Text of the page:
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Minnesota-Based Firm Accused of Denying Technicians Overtime Pay

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New Hope, MNA Minnesota labor law with national implications has resulted in a federal lawsuit, brought by technicians who claim Multiband Corp. (Multiband) is circumventing the legal requirement to pay overtime for hours worked above 40 in any given week. Filed on July 1, the federal lawsuit named Multiband Corp. of New Hope, Minnesota as the defendant.

According to the 7/3/10 edition of the Star Tribune of Minneapolis, Multiband is the second largest installer for DirecTV in the country and also provides maintenance services throughout 16 states and a total of 30 field offices across the US. The allegation is that Multiband, which works exclusively for DirecTV, uses more than 2,000 installers through smaller, intermediary companies but time treats them in similar fashion as employees through the "significant control" of their work.

The lawsuit asserts that such control includes required training for newly hired employees, control over how many jobs are performed and when, and requiring that all installers and maintenance technicians wear DirecTV uniforms on the job.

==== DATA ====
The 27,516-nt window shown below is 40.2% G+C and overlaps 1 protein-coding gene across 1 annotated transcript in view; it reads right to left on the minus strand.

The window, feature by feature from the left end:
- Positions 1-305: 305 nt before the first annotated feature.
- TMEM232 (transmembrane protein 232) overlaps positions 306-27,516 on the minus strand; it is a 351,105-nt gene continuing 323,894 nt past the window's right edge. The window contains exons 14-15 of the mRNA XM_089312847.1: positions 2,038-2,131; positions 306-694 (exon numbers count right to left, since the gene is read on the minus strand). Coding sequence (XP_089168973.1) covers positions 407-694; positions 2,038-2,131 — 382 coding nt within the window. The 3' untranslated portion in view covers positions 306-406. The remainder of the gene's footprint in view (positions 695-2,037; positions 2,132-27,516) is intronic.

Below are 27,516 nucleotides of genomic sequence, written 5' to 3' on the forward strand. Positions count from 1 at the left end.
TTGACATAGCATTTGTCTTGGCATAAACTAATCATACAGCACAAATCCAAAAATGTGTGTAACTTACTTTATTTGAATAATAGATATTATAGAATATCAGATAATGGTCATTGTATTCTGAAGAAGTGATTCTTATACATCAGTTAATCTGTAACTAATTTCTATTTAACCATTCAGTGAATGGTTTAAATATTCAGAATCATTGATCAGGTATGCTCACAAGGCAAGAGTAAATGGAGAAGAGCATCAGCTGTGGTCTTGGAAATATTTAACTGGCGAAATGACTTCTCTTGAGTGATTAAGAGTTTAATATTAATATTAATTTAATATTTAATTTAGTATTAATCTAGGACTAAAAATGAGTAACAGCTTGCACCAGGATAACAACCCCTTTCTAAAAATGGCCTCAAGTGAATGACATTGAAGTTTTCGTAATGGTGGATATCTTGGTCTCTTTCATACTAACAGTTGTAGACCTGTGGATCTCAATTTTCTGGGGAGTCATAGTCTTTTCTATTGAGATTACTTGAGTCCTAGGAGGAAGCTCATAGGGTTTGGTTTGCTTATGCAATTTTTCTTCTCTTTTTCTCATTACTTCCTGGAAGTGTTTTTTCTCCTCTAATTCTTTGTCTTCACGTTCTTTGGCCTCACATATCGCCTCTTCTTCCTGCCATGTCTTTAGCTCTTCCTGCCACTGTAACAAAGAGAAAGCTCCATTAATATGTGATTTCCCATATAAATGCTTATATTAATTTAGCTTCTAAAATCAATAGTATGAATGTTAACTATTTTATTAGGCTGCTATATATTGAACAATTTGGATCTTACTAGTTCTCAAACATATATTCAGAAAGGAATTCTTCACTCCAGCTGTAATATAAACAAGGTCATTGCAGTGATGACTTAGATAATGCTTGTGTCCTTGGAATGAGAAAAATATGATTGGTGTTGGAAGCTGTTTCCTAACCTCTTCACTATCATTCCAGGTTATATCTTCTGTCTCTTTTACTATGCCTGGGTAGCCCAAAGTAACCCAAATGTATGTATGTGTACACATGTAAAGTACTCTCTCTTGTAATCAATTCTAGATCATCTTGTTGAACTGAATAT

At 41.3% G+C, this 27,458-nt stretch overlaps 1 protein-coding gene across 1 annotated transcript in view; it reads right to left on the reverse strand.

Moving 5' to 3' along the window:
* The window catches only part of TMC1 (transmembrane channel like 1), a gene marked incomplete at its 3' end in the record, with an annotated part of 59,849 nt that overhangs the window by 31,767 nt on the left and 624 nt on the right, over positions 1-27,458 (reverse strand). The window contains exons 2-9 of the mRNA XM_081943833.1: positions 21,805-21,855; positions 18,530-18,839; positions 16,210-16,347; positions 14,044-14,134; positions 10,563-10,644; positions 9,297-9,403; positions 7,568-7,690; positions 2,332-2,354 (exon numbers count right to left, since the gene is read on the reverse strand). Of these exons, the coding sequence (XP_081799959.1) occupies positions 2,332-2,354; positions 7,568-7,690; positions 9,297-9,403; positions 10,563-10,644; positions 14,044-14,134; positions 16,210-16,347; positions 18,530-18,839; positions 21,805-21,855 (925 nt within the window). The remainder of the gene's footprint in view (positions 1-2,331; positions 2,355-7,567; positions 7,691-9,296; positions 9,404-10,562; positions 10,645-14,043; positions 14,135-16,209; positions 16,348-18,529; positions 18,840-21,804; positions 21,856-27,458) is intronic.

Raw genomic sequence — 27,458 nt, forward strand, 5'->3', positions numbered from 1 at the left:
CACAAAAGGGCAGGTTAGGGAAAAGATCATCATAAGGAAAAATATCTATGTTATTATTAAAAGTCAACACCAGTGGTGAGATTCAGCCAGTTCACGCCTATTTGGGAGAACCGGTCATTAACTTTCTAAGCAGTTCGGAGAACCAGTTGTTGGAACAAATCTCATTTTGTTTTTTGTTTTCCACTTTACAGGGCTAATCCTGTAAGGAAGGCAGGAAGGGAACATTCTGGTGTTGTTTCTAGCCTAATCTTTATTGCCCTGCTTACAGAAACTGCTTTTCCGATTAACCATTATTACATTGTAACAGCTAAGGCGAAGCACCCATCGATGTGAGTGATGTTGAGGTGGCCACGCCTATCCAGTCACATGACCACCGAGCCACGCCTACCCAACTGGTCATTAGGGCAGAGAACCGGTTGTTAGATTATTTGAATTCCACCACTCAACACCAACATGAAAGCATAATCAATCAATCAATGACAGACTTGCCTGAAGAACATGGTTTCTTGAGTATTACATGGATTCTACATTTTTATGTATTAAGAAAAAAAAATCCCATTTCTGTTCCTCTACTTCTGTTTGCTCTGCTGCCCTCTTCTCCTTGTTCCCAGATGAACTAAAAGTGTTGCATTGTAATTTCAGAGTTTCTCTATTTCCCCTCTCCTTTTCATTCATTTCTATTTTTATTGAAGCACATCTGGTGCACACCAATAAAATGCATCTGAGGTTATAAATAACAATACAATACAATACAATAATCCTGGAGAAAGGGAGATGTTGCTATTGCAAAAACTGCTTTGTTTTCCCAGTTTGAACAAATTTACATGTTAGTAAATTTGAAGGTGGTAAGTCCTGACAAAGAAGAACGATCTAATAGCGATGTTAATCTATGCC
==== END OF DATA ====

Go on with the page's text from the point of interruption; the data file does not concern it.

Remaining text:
In the end, the installation and maintenance technicians are paid by the job and not for time worked. As a result, many of the technicians allegedly work longer than 40-hour weeks but do not receive overtime.

The federal suit was brought on behalf of Carlton J. Edwards of Tennessee "and all other similarly situated individuals" who are paid by the job but are not adequately compensated for their time.

It is alleged that the technicians work extremely long hours, are paid only what they earn in piece rates and are not paid in accordance with the normal and customary provisions for overtime pay when work exceeds 40 hours in any given week.

In some cases, plaintiffs say, 65 to 70 hours of work in any given week is not uncommon. Yet even though these technicians are treated as if they were employees, Multiband is not paying overtime.

Lawyers for the plaintiffs claim that the Minnesota company is simply avoiding the payment of overtime by operating in this fashion.

Depending on how many installers join the class action lawsuit, the payout could be in the millions, according to the plaintiff's legal team in the Minnesota labor law action. The plaintiffs are seeking unpaid overtime, interest and reimbursement for legal expenses.

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